BY ROBIN GIVHAN
THE WASHINGTON POST
The designer Rei Kawakubo began her fall 2016 show here with a model dressed in tiers of floral brocade fabric that looked like the kind of material that may cover the walls of a royal boudoir. The fabric had enough body to hold a shape, and that shape was of multiple rings and petals and the odd puzzle piece. They were connected with silver rivets.
The model’s head was covered in a black conical wig. And she crept slowly down the elevated runway in a pair of fuzzy slip-ons.
More women followed. They appeared swallowed up in giant fuchsia sacks stuffed to overflowing with bits of fur. They were encased in mountains of bright pink. . . something. Sometimes their bottom halves were nearly the full width of the runway thanks to exaggerated panniers. And often, their legs were covered in a kind of articulated brace with particular attention paid to shielding the knee.
The women looked like creatures from another time — Marie Antoinette as she might be imagined by a young child in the thick of an obsessive pink princess period. But they also looked oddly mechanized. They resembled a robotic vestige from the industrial age, when factory workers wielded monkey wrenches instead of computer codes.
Everything about the ensemble was odd and inscrutable. It was weird. It was fashion. And it makes people crazy.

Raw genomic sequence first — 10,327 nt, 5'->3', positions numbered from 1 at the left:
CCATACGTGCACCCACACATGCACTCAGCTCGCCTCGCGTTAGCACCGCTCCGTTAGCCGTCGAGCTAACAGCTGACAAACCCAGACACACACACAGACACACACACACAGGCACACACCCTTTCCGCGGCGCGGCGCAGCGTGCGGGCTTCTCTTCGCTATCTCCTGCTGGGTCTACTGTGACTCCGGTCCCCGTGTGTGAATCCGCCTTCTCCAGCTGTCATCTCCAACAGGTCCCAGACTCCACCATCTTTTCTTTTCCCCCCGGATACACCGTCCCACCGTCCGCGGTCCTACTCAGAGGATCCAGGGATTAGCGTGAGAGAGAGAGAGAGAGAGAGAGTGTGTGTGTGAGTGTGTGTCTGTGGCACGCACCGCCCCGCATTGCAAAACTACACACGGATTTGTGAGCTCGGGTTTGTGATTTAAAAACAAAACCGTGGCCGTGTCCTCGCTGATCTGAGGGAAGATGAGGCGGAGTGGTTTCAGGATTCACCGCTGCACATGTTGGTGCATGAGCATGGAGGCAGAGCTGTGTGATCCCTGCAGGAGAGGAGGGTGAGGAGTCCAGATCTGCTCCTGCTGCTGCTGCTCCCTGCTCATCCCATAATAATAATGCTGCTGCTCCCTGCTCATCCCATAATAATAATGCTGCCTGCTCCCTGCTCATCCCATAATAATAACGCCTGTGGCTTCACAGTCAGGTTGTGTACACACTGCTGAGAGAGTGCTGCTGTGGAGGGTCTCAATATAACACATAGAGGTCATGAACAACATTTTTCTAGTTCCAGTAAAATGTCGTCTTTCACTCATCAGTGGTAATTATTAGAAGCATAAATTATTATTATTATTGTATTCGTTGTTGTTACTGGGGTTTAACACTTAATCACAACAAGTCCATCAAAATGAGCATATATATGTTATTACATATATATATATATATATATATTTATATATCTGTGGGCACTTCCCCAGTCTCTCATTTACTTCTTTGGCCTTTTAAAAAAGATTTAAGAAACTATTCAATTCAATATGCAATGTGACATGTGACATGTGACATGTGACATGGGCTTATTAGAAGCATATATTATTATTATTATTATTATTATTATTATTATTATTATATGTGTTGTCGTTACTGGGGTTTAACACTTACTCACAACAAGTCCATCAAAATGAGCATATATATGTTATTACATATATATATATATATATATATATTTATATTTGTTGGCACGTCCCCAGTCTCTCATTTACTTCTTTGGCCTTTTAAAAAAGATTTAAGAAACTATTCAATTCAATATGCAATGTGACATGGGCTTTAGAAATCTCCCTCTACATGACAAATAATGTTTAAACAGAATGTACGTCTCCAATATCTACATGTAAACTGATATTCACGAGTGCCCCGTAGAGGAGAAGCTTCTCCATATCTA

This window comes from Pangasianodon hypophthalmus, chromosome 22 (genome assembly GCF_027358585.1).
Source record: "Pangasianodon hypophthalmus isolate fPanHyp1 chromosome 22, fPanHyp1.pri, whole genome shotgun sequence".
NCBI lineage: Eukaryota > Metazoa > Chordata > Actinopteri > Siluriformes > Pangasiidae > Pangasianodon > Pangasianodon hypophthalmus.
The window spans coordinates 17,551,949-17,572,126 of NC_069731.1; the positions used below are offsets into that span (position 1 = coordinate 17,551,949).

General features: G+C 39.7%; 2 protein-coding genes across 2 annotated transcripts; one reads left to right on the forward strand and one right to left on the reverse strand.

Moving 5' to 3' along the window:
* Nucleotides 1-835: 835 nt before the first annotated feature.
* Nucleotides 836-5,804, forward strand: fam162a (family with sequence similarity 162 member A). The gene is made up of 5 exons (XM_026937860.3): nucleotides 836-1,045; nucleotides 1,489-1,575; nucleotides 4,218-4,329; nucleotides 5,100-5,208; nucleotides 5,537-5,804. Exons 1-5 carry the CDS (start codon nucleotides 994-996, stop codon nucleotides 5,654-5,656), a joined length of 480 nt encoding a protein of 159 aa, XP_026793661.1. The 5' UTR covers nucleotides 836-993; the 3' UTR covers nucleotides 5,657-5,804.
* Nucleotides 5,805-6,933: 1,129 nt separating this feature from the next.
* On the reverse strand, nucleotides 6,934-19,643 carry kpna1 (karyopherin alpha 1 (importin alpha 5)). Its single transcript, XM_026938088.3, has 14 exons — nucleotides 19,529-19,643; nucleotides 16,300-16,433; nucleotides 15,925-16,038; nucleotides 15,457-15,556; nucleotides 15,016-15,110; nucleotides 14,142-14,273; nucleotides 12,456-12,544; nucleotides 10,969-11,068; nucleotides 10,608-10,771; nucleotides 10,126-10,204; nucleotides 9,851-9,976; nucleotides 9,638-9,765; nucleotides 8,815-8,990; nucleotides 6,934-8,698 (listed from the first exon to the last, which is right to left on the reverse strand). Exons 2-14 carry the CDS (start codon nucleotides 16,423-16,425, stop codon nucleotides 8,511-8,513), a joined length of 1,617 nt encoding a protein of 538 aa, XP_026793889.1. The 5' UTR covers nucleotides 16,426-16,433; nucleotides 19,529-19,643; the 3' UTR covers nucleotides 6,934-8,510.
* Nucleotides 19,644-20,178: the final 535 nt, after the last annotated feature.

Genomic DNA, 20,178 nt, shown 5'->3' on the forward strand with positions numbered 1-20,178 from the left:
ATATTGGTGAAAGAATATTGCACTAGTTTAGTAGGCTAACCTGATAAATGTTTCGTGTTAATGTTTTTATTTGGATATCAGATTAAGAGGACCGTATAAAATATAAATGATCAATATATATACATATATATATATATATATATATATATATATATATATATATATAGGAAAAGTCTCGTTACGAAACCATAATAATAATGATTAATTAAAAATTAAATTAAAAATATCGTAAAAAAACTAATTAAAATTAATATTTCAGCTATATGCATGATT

Afterward, the critically acclaimed Japanese designer offered only a handful of words to explain it: “18th Century Punk. The 18th century was a time of change and revolution. This is how I imagine punks would look like if they had lived in this century.” Well, okay.
Upon closer examination, that hair was sort of a Mohawk by way of powdered wig. The clothes alluded to an aristocratic court. But those few words are only a starting point. They provide a bit of insight into her deep imagination and the seed from which the collection sprang.
For the viewer, the collection is ultimately an invitation to explore the ways in which aesthetic shorthand changes and evolves over time, how it alters depending on geography and culture. How do clothes effect our perceptions? How do we use clothes to signify our intent? What if Kawakubo had imagined the look of punks — these subversive, independent youth — in Senegal? Or Mexico? What would they look like in the 1920s? What will a snapshot of subversion look like 50 years from now?
Weird fashion, confounding fashion is filled with ideas that get under our skin and shift our thinking in ways that are subtle and yet profound. Or at least it tries to.
The simplest thing that fashion can do is to clothe us for an occasion and spark a trend. Furry shoes! Leopard prints! Pink! The more difficult task is pushing us to change the way that we think about our culture and ourselves. Kawakubo has made the argument that a woman can opt out of hourglass silhouettes and still declare herself feminine and powerful. Yet, people seem more perturbed by one of Kawakubo’s roly-poly models than one trussed up in a corset and wearing a skirt cut almost to her derriere.